The Rundu Rural Constituency councillor says that despite various studies revealing that Kavango East is one of the poorest regions, the central government has not done enough to turn the tide. 

Paulus Mbangu was addressing the Minister of Mines and Energy during an engagement with the Kavango East Regional Council. 

According to Mbangu, four income and expenditure surveys were carried out between 1993 and 2014, and they all established that the Kavango regions were the poorest. 

An agricultural census in 1995 and 2005 had the same result.

The levels of poverty survey in 2004, the National Census in 2011, and a UNDP report in 2015 once again proved that the Kavango Regions topped the poverty list.

"For the past 34 years, at no point has our government or our cabinet prioritised the plight of this region. At no point. Scientific data is in the hands of the government, but at no point had our cabinet said, colleagues, 'We have this data in front of us; let's address the poverty in Kavango Region'. It has never happened.  It's not an exaggeration if a person can claim and say that the central government has been too ignorant of the plight of our people," said Mbangu. 

"The idea that somehow the central government ignores the plights of the Kavango East Region is certainly misplaced. I don't believe the central government has any reason to single out one particular region and not address its issues. I'm not denying the fact that maybe we are not doing better or enough, but it cannot be because we took a decision not to address Kavango East issues," replied Mines and Energy Minister Tom Alweendo.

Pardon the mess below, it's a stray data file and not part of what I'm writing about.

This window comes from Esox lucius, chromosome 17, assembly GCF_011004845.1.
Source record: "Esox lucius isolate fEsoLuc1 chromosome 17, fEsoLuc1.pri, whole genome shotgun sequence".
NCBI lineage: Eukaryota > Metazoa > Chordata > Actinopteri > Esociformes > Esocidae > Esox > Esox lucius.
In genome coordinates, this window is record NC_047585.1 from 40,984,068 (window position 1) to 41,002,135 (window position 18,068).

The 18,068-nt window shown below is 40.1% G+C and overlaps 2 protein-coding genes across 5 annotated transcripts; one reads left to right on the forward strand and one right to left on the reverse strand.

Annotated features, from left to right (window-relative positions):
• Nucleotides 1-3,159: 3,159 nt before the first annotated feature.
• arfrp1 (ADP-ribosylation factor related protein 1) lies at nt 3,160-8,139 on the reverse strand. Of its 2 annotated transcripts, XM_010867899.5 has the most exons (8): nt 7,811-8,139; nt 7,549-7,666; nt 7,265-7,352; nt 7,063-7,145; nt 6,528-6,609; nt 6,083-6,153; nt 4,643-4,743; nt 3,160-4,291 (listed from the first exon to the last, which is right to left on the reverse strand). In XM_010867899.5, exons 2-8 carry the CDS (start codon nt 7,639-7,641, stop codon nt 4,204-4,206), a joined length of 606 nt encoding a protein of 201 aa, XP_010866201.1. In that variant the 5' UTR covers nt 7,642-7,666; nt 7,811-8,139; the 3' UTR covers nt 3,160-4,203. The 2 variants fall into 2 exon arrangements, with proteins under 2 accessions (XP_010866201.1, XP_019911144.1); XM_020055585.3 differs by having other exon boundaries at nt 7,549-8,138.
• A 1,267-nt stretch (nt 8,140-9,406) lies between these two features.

Mbangu, however, believes Kavango East needs special attention based on the data. 

"What is the use of carrying out surveys or collecting data if the allocation of resources is not informed by the data from GRN? If we are saying we are a caring government, let's treat this region as a special region to address the issue we are grappling with."

The Minister of Mines and Energy admits that perhaps they failed to look at the underlying reasons leading to the region's poverty status. 

"At times, what we fall short of is going behind the reasons why Kavango East is the poorest. Why is that? If we don't go beyond that statement and figure out what the issues are, then we should try to craft a special programme to address that particular reason. We can talk and try to apportion blame to say, so and so didn't do anything, but I think all of us must make sure that happens." 

Alweendo says that even though limited financial resources are a contributing factor, it should not limit people from being more efficient and innovative with whatever they have. 

"Let us also be careful not to fall into the trap of playing victim because I'm the poorest. It can easily become an issue to say that I'm not developing because I am the poorest. As our late President used to say, don't be a victim; be a victor," he added.

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Frances Shaahama